ANN: A new version (0.4.4) of python-gnupg has been released. It contains a security-related change - please update to this version

Vinay Sajip vinay_sajip at
Thu Jan 24 04:35:19 EST 2019

A new version of the Python module which wraps GnuPG has been released.
What Changed?=============This is an enhancement and security-fix release, and all users are stronglyencouraged to upgrade.
Brief summary:
* Fixed #108: Changed how any return value from the on_data callable is  processed. In earlier versions, the return value was ignored. In this version,  if the return value is False, the data received from gpg is not  buffered. Otherwise (if the value is None or True, for example), the  data is buffered as normal. This functionality can be used to do your own  buffering, or to prevent buffering altogether.
  The on_data callable is also called once with an empty byte-string to  signal the end of data from gpg.
* Fixed #97: Added an additional attribute check_fingerprint_collisions to  GPG instances, which defaults to False. It seems that gpg is happy  to have duplicate keys and fingerprints in a keyring, so we can't be too  strict. A user can set this attribute of an instance to True to trigger a  check for collisions.
* Fixed #111: With GnuPG 2.2.7 or later, provide the fingerprint of a signing  key for a failed signature verification, if available.
* Fixed #21: For verification where multiple signatures are involved, a  mapping of signature_ids to fingerprint, keyid, username, creation date,  creation timestamp and expiry timestamp is provided.
* Added a check to disallow certain control characters ('\r', '\n', NUL) in  passphrases. This fix mitigates against CVE-2019-6690.
This release [2] has been signed with my code signing key:
Vinay Sajip (CODE SIGNING KEY) <vinay_sajip at>Fingerprint: CA74 9061 914E AC13 8E66 EADB 9147 B477 339A 9B86
Recent changes to PyPI don't show the GPG signature with the download links.An alternative download source where the signatures are available is the project'sown downloads page [5].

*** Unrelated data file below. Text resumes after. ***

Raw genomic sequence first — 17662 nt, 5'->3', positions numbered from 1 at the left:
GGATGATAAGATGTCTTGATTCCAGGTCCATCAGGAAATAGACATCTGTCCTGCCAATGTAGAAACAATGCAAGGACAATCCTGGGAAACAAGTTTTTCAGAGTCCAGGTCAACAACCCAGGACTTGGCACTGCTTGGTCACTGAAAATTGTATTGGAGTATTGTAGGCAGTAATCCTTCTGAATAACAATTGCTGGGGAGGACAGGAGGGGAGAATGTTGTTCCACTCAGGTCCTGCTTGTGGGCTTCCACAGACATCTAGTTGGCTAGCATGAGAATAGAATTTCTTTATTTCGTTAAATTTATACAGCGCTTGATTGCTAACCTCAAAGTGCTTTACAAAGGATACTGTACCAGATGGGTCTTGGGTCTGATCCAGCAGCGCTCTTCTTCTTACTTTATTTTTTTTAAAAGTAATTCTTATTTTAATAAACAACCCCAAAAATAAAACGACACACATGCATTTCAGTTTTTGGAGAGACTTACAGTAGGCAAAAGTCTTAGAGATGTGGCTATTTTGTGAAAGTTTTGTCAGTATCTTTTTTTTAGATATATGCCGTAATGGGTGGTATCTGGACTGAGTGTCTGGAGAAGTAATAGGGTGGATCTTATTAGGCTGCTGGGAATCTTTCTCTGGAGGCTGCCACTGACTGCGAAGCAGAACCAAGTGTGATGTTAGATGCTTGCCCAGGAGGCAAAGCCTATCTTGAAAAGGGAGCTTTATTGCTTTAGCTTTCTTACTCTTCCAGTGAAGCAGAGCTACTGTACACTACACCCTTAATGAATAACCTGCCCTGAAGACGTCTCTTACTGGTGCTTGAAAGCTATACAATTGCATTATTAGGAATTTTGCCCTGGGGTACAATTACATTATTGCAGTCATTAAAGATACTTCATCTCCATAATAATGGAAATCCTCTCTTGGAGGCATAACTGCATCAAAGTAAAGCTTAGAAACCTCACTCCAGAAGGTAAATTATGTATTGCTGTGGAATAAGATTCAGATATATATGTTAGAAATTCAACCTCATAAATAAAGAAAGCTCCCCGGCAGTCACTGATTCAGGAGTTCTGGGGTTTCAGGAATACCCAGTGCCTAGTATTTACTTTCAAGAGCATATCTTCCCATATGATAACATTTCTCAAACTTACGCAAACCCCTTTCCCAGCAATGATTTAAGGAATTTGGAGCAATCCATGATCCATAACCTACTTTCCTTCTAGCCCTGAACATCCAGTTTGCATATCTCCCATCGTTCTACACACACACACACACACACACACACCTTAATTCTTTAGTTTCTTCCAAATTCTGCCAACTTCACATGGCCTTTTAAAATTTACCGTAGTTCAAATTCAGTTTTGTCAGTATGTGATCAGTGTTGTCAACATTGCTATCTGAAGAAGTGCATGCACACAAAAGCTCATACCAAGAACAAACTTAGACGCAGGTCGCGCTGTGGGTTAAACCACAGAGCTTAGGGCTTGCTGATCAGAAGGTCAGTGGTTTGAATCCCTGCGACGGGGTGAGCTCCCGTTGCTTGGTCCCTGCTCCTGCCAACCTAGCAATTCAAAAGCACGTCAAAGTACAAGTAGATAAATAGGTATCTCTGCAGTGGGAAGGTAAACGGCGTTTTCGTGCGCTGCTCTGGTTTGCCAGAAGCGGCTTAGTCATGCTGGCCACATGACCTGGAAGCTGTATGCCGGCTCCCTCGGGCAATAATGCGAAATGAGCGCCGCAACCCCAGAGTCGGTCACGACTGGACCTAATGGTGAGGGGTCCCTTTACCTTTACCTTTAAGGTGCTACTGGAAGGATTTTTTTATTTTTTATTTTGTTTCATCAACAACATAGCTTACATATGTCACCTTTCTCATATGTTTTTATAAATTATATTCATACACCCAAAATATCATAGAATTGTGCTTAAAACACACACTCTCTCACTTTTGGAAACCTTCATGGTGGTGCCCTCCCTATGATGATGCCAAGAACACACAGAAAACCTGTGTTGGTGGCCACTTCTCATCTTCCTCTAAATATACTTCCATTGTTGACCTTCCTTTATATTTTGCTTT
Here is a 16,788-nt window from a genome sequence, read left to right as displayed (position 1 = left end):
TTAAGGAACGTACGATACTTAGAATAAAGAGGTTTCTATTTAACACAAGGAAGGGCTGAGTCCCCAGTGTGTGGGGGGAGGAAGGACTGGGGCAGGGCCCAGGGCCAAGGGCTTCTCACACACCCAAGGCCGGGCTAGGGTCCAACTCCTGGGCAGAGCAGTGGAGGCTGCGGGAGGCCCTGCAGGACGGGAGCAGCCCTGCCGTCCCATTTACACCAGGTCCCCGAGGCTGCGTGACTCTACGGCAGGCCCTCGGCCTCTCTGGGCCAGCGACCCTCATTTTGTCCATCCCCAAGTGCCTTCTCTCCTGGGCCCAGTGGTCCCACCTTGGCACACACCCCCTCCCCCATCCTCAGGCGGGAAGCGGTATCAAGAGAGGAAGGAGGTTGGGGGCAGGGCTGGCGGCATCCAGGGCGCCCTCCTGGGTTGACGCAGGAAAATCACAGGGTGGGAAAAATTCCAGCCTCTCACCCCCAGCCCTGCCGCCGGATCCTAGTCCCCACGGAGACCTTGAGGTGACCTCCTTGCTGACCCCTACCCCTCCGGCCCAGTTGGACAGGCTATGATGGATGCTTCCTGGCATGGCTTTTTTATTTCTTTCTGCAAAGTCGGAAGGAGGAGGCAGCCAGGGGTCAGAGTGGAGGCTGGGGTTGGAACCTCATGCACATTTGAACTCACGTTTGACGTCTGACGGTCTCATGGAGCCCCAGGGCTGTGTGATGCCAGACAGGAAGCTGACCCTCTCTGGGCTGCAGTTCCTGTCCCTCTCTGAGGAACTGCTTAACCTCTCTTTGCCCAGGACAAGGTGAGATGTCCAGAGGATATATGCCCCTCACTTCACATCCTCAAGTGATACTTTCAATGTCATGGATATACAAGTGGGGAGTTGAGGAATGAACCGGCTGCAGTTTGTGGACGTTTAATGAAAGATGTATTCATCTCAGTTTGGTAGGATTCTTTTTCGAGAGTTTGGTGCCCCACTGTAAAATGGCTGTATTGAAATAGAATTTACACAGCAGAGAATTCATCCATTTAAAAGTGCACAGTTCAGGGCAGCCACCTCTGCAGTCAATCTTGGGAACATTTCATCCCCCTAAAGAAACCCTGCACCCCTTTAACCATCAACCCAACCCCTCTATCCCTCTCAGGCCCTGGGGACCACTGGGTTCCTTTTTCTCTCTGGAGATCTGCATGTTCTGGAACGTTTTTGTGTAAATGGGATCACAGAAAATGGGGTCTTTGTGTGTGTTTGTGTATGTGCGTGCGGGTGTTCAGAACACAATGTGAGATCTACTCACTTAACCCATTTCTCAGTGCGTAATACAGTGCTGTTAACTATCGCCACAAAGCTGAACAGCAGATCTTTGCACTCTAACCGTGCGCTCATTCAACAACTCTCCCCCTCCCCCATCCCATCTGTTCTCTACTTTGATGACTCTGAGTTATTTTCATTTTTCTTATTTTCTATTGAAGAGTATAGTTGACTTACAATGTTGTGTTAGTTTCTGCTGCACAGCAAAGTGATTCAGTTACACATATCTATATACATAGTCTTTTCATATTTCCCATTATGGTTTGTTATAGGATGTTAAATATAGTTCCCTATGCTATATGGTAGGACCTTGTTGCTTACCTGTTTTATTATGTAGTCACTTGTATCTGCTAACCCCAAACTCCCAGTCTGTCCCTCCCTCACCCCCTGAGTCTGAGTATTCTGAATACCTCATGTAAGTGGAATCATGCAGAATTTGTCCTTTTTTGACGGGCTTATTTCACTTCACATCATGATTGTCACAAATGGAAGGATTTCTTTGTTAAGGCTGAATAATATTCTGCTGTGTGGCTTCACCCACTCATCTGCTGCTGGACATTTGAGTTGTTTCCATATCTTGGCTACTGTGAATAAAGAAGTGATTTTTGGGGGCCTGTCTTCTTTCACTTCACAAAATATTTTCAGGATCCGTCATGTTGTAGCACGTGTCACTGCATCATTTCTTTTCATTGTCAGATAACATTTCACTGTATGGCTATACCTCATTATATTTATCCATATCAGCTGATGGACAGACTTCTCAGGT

What Does It Do?================The gnupg module allows Python programs to make use of thefunctionality provided by the Gnu Privacy Guard (abbreviated GPG orGnuPG). Using this module, Python programs can encrypt and decryptdata, digitally sign documents and verify digital signatures, manage(generate, list and delete) encryption keys, using proven Public KeyInfrastructure (PKI) encryption technology based on OpenPGP.
This module is expected to be used with Python versions >= 2.4, as itmakes use of the subprocess module which appeared in that version ofPython. This module is a newer version derived from earlier work byAndrew Kuchling, Richard Jones and Steve Traugott.
A test suite using unittest is included with the source distribution.
Simple usage:
>>> import gnupg>>> gpg = gnupg.GPG(gnupghome='/path/to/keyring/directory')>>> gpg.list_keys()
[{...'fingerprint': 'F819EE7705497D73E3CCEE65197D5DAC68F1AAB2','keyid': '197D5DAC68F1AAB2','length': '1024','type': 'pub','uids': ['', 'Gary Gross (A test user) < at>']},{...'fingerprint': '37F24DD4B918CC264D4F31D60C5FEFA7A921FC4A','keyid': '0C5FEFA7A921FC4A','length': '1024',...'uids': ['', 'Danny Davis (A test user) <danny.da... at>']}]>>> encrypted = gpg.encrypt("Hello, world!", ['0C5FEFA7A921FC4A'])>>> str(encrypted)
'-----BEGIN PGP MESSAGE-----\nVersion: GnuPG v1.4.9 (GNU/Linux)\n\nhQIOA/6NHMDTXUwcEAf.-----END PGP MESSAGE-----\n'>>> decrypted = gpg.decrypt(str(encrypted), passphrase='secret')>>> str(decrypted)
'Hello, world!'>>> signed = gpg.sign("Goodbye, world!", passphrase='secret')>>> verified = gpg.verify(str(signed))>>> print "Verified" if verified else "Not verified"
As always, your feedback is most welcome (especially bug reports [3],patches and suggestions for improvement, or any other points via themailing list/discussion group [4]).
Vinay SajipRed Dove Consultants Ltd.

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